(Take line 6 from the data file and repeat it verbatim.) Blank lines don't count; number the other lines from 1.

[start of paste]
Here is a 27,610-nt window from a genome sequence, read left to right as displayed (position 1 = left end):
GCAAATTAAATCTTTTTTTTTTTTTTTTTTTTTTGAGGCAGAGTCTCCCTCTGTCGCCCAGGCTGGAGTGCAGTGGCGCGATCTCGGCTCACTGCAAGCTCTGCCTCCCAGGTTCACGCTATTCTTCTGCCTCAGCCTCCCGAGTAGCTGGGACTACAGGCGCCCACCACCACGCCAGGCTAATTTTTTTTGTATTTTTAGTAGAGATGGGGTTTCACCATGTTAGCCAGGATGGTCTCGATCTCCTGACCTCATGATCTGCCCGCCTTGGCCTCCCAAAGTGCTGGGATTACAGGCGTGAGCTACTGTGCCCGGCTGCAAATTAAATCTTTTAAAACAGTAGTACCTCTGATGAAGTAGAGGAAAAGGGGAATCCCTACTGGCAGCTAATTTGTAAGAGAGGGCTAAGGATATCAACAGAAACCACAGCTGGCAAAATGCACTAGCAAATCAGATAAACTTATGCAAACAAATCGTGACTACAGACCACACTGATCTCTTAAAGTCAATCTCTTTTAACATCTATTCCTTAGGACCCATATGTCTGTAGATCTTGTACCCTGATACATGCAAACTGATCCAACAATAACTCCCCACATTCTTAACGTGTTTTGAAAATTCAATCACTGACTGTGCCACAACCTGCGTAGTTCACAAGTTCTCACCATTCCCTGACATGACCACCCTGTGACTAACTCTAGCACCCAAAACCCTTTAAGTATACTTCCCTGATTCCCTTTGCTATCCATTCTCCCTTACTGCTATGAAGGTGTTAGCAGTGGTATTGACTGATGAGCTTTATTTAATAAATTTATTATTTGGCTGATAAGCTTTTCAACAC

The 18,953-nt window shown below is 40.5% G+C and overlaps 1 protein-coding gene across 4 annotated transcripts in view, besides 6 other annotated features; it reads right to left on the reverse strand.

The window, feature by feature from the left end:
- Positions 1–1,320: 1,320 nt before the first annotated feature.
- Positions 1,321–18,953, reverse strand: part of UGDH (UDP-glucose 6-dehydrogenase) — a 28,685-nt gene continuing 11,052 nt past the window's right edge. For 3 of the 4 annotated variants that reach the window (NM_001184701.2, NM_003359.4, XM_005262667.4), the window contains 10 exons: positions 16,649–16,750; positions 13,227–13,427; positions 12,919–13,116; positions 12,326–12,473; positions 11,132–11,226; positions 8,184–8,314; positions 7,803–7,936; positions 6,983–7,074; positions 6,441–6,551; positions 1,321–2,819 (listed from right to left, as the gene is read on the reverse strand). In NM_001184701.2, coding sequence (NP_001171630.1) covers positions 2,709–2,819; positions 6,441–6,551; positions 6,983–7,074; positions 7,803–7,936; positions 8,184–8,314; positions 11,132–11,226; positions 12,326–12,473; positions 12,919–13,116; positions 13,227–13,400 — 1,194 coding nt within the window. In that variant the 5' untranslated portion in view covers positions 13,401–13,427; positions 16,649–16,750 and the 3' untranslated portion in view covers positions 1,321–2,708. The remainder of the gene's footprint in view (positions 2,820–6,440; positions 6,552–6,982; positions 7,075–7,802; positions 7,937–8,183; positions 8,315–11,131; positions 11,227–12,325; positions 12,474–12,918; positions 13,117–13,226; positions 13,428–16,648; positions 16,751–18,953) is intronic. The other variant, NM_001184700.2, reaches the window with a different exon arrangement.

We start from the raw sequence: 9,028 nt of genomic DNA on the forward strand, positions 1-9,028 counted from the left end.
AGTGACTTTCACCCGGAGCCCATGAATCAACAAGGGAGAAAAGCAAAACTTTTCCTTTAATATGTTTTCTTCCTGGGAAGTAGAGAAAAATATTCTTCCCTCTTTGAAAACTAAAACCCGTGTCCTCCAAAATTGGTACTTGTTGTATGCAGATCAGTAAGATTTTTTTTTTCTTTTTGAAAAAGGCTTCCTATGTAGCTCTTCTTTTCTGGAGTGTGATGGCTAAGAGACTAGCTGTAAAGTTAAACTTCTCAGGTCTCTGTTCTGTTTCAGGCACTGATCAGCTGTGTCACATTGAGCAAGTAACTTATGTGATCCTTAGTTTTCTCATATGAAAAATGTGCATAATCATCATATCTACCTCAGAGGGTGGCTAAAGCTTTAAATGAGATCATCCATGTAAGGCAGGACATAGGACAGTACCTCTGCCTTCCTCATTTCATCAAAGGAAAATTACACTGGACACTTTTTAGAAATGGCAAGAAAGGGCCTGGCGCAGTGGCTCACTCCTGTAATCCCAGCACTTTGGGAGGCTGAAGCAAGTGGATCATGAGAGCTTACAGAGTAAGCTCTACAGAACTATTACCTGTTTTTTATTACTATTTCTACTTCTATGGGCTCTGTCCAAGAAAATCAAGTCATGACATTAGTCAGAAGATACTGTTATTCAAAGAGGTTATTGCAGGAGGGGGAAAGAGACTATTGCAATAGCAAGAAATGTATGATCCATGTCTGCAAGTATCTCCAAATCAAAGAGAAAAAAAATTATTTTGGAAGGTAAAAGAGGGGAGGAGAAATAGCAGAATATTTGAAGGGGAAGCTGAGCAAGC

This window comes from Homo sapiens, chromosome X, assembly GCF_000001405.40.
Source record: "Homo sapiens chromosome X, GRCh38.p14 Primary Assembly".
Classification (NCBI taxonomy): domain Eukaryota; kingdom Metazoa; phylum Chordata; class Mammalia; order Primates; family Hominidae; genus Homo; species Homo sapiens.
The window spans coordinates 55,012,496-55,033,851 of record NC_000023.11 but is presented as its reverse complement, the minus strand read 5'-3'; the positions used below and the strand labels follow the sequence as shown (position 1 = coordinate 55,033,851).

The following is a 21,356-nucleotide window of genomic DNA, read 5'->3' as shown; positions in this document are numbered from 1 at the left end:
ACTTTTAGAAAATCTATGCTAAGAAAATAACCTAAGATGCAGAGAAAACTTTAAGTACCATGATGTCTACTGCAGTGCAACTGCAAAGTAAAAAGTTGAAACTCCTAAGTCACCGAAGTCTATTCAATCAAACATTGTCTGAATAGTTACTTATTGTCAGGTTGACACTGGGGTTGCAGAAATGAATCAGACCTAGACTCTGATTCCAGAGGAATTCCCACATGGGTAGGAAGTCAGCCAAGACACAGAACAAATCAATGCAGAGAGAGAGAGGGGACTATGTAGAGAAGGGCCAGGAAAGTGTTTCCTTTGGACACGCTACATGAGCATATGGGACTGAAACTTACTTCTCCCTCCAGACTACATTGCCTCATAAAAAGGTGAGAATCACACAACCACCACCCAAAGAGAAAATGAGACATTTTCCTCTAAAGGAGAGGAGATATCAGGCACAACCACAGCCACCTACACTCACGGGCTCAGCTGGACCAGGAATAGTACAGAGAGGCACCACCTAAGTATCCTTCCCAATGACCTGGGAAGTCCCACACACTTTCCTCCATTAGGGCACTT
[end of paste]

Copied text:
- Positions 1,321–18,953, reverse strand: part of UGDH (UDP-glucose 6-dehydrogenase) — a 28,685-nt gene continuing 11,052 nt past the window's right edge. For 3 of the 4 annotated variants that reach the window (NM_001184701.2, NM_003359.4, XM_005262667.4), the window contains 10 exons: positions 16,649–16,750; positions 13,227–13,427; positions 12,919–13,116; positions 12,326–12,473; positions 11,132–11,226; positions 8,184–8,314; positions 7,803–7,936; positions 6,983–7,074; positions 6,441–6,551; positions 1,321–2,819 (listed from right to left, as the gene is read on the reverse strand). In NM_001184701.2, coding sequence (NP_001171630.1) covers positions 2,709–2,819; positions 6,441–6,551; positions 6,983–7,074; positions 7,803–7,936; positions 8,184–8,314; positions 11,132–11,226; positions 12,326–12,473; positions 12,919–13,116; positions 13,227–13,400 — 1,194 coding nt within the window. In that variant the 5' untranslated portion in view covers positions 13,401–13,427; positions 16,649–16,750 and the 3' untranslated portion in view covers positions 1,321–2,708. The remainder of the gene's footprint in view (positions 2,820–6,440; positions 6,552–6,982; positions 7,075–7,802; positions 7,937–8,183; positions 8,315–11,131; positions 11,227–12,325; positions 12,474–12,918; positions 13,117–13,226; positions 13,428–16,648; positions 16,751–18,953) is intronic. The other variant, NM_001184700.2, reaches the window with a different exon arrangement.